The psychotic symptoms reported in children and adolescents with post-traumatic stress disorder correspond to anxious and dissociative phenomena, including fears and intrusive thoughts as well as feelings of unreality or depersonalization [43].

Substance abuse 

Numerous studies have highlighted the frequency of substance abuse found among schizophrenic adolescents, with comorbidity rates of up to 50%. They also show that it is not uncommon for substance abuse to be observed when first psychotic symptoms appear [44-46]. In these cases, the question may arise of a psychotic disorder induced by the substance or substances consumed. The persistence of symptoms after a sufficiently long period of abstinence (generally more than a week) should suggest the diagnosis of schizophrenia. However, it now seems demonstrated that substance abuse can precipitate the onset of schizophrenia in adolescents at risk, presenting in particular schizotypal personality characteristics or a family history of schizophrenia [47-51].

Medical conditions 

Many medical conditions are likely to induce psychotic disorders: epilepsies, lesions of the central nervous system (brain tumors, congenital malformations, traumatic brain injuries), neurodegenerative diseases, metabolic diseases and genetic abnormalities (endocrinopathies, Wilson disease), toxic encephalopathies, and infectious diseases (encephalitis, meningitis, infection with the human immunodeficiency virus). Some of these conditions may have an etiological role in the onset of schizophrenia, as is the case, for example, for bicycle-cardio-facial syndrome [52].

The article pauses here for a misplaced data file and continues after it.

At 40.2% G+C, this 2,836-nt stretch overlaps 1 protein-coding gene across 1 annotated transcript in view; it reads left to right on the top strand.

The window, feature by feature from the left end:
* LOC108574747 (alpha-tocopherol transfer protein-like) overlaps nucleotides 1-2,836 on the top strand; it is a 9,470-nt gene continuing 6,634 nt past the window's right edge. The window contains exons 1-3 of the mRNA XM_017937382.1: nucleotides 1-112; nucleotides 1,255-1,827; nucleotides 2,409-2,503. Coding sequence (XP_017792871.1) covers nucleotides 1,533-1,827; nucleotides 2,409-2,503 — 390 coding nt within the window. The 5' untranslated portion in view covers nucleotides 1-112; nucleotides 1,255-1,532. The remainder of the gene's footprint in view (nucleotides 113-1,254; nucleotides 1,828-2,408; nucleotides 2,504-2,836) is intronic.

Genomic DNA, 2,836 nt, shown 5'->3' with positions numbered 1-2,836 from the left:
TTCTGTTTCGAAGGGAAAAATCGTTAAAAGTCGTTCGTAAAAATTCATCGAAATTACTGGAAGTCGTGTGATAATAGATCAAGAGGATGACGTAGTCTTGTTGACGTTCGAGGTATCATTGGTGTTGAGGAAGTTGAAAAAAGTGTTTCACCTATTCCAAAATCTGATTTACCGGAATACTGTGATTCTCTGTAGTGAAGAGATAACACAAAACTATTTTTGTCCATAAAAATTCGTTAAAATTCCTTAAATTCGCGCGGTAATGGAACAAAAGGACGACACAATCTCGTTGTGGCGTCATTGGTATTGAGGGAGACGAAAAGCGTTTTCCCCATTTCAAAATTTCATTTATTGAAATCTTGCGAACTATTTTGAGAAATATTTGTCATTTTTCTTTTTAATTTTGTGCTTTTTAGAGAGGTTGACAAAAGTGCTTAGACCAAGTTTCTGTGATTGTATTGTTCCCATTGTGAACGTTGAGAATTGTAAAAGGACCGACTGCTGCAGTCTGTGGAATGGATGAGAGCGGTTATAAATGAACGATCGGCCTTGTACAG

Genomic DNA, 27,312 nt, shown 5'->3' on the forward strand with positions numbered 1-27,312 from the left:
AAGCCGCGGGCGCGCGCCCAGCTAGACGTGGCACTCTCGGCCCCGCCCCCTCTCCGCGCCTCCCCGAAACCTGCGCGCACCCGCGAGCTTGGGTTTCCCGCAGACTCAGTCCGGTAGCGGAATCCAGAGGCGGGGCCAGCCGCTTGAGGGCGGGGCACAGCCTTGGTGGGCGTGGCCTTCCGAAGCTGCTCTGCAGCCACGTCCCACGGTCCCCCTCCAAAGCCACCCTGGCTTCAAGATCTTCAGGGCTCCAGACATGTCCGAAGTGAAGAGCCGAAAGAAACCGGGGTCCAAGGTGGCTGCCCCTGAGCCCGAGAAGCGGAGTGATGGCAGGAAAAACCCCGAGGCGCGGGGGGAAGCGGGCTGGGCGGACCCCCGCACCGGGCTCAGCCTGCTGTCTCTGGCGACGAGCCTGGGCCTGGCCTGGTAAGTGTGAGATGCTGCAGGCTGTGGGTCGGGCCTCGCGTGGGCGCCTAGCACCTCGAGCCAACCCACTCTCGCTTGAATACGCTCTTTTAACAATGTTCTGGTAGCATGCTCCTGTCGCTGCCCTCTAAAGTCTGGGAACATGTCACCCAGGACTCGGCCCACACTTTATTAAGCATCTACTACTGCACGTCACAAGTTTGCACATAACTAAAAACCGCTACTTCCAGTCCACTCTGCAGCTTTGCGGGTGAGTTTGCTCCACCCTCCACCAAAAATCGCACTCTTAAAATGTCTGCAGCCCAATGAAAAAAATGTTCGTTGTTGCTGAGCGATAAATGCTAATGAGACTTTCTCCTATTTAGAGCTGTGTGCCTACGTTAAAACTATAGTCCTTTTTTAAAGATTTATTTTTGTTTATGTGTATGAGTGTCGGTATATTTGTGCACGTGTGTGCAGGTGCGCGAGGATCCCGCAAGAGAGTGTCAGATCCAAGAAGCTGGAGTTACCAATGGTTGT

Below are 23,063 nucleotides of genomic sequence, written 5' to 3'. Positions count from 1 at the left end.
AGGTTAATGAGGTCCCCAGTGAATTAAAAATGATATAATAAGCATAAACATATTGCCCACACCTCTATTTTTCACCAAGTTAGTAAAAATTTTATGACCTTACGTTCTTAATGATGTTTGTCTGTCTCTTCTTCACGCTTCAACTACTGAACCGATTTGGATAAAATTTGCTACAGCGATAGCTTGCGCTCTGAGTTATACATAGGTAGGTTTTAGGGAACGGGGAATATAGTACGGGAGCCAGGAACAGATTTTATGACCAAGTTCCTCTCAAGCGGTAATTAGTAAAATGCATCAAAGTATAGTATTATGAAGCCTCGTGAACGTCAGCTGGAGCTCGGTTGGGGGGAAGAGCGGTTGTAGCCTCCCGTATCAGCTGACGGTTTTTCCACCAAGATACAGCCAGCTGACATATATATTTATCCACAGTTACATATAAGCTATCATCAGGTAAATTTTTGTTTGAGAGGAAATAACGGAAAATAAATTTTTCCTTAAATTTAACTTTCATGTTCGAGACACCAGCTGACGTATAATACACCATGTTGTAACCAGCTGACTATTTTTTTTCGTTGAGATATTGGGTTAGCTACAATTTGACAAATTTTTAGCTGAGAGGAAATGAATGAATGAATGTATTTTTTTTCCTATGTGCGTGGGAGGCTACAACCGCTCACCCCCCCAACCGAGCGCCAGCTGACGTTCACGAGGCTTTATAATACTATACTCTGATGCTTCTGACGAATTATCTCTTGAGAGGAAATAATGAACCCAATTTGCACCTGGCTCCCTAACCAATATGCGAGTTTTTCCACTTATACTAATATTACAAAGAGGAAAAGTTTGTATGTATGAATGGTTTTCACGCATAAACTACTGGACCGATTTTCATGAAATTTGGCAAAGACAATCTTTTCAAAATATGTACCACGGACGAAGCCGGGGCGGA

Conclusion

Studies using standardized diagnostic interviews report particularly high comorbidity rates in children and adolescents with schizophrenia. It appears that a large number of schizophrenic children manifest early developmental delays and behavioral abnormalities that do not meet the strict diagnostic criteria for autistic disorder. Lack of an accurate diagnostic category capable of accounting for these children’s clinical picture, to bin proposed the term “multiple and complex developmental disorders”. The premorbid history of schizophrenic children and adolescents shows significantly higher disturbances than in children and adolescents with bipolar disorder or a schizoaffective disorder. Compared to schizophrenic children and adolescents, they have little or no negative symptoms, behavioral irregularities, and disturbances in the thought process. The persistence of symptoms after a sufficiently long period of abstinence (generally more than a week) should suggest the diagnosis of schizophrenia.